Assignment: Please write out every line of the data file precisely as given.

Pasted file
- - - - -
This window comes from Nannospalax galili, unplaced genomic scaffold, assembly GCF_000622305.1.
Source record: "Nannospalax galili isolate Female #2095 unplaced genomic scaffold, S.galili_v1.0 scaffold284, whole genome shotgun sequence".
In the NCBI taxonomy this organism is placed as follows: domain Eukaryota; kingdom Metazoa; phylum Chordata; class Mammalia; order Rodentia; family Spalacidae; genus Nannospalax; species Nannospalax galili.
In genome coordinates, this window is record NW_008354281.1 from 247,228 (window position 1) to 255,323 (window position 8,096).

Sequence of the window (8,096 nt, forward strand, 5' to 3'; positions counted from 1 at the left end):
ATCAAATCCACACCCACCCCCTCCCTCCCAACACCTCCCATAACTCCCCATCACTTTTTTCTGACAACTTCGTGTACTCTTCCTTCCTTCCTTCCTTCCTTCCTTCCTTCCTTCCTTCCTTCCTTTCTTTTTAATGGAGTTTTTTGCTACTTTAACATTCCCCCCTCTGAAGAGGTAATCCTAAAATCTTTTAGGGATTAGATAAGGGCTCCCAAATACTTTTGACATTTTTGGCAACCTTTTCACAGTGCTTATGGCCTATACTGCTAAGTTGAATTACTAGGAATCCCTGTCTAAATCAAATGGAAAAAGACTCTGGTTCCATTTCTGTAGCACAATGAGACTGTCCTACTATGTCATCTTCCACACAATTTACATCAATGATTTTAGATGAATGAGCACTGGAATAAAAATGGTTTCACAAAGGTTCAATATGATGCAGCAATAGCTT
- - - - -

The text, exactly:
This window comes from Nannospalax galili, unplaced genomic scaffold, assembly GCF_000622305.1.
Source record: "Nannospalax galili isolate Female #2095 unplaced genomic scaffold, S.galili_v1.0 scaffold284, whole genome shotgun sequence".
In the NCBI taxonomy this organism is placed as follows: domain Eukaryota; kingdom Metazoa; phylum Chordata; class Mammalia; order Rodentia; family Spalacidae; genus Nannospalax; species Nannospalax galili.
In genome coordinates, this window is record NW_008354281.1 from 247,228 (window position 1) to 255,323 (window position 8,096).

Sequence of the window (8,096 nt, forward strand, 5' to 3'; positions counted from 1 at the left end):
ATCAAATCCACACCCACCCCCTCCCTCCCAACACCTCCCATAACTCCCCATCACTTTTTTCTGACAACTTCGTGTACTCTTCCTTCCTTCCTTCCTTCCTTCCTTCCTTCCTTCCTTCCTTCCTTTCTTTTTAATGGAGTTTTTTGCTACTTTAACATTCCCCCCTCTGAAGAGGTAATCCTAAAATCTTTTAGGGATTAGATAAGGGCTCCCAAATACTTTTGACATTTTTGGCAACCTTTTCACAGTGCTTATGGCCTATACTGCTAAGTTGAATTACTAGGAATCCCTGTCTAAATCAAATGGAAAAAGACTCTGGTTCCATTTCTGTAGCACAATGAGACTGTCCTACTATGTCATCTTCCACACAATTTACATCAATGATTTTAGATGAATGAGCACTGGAATAAAAATGGTTTCACAAAGGTTCAATATGATGCAGCAATAGCTT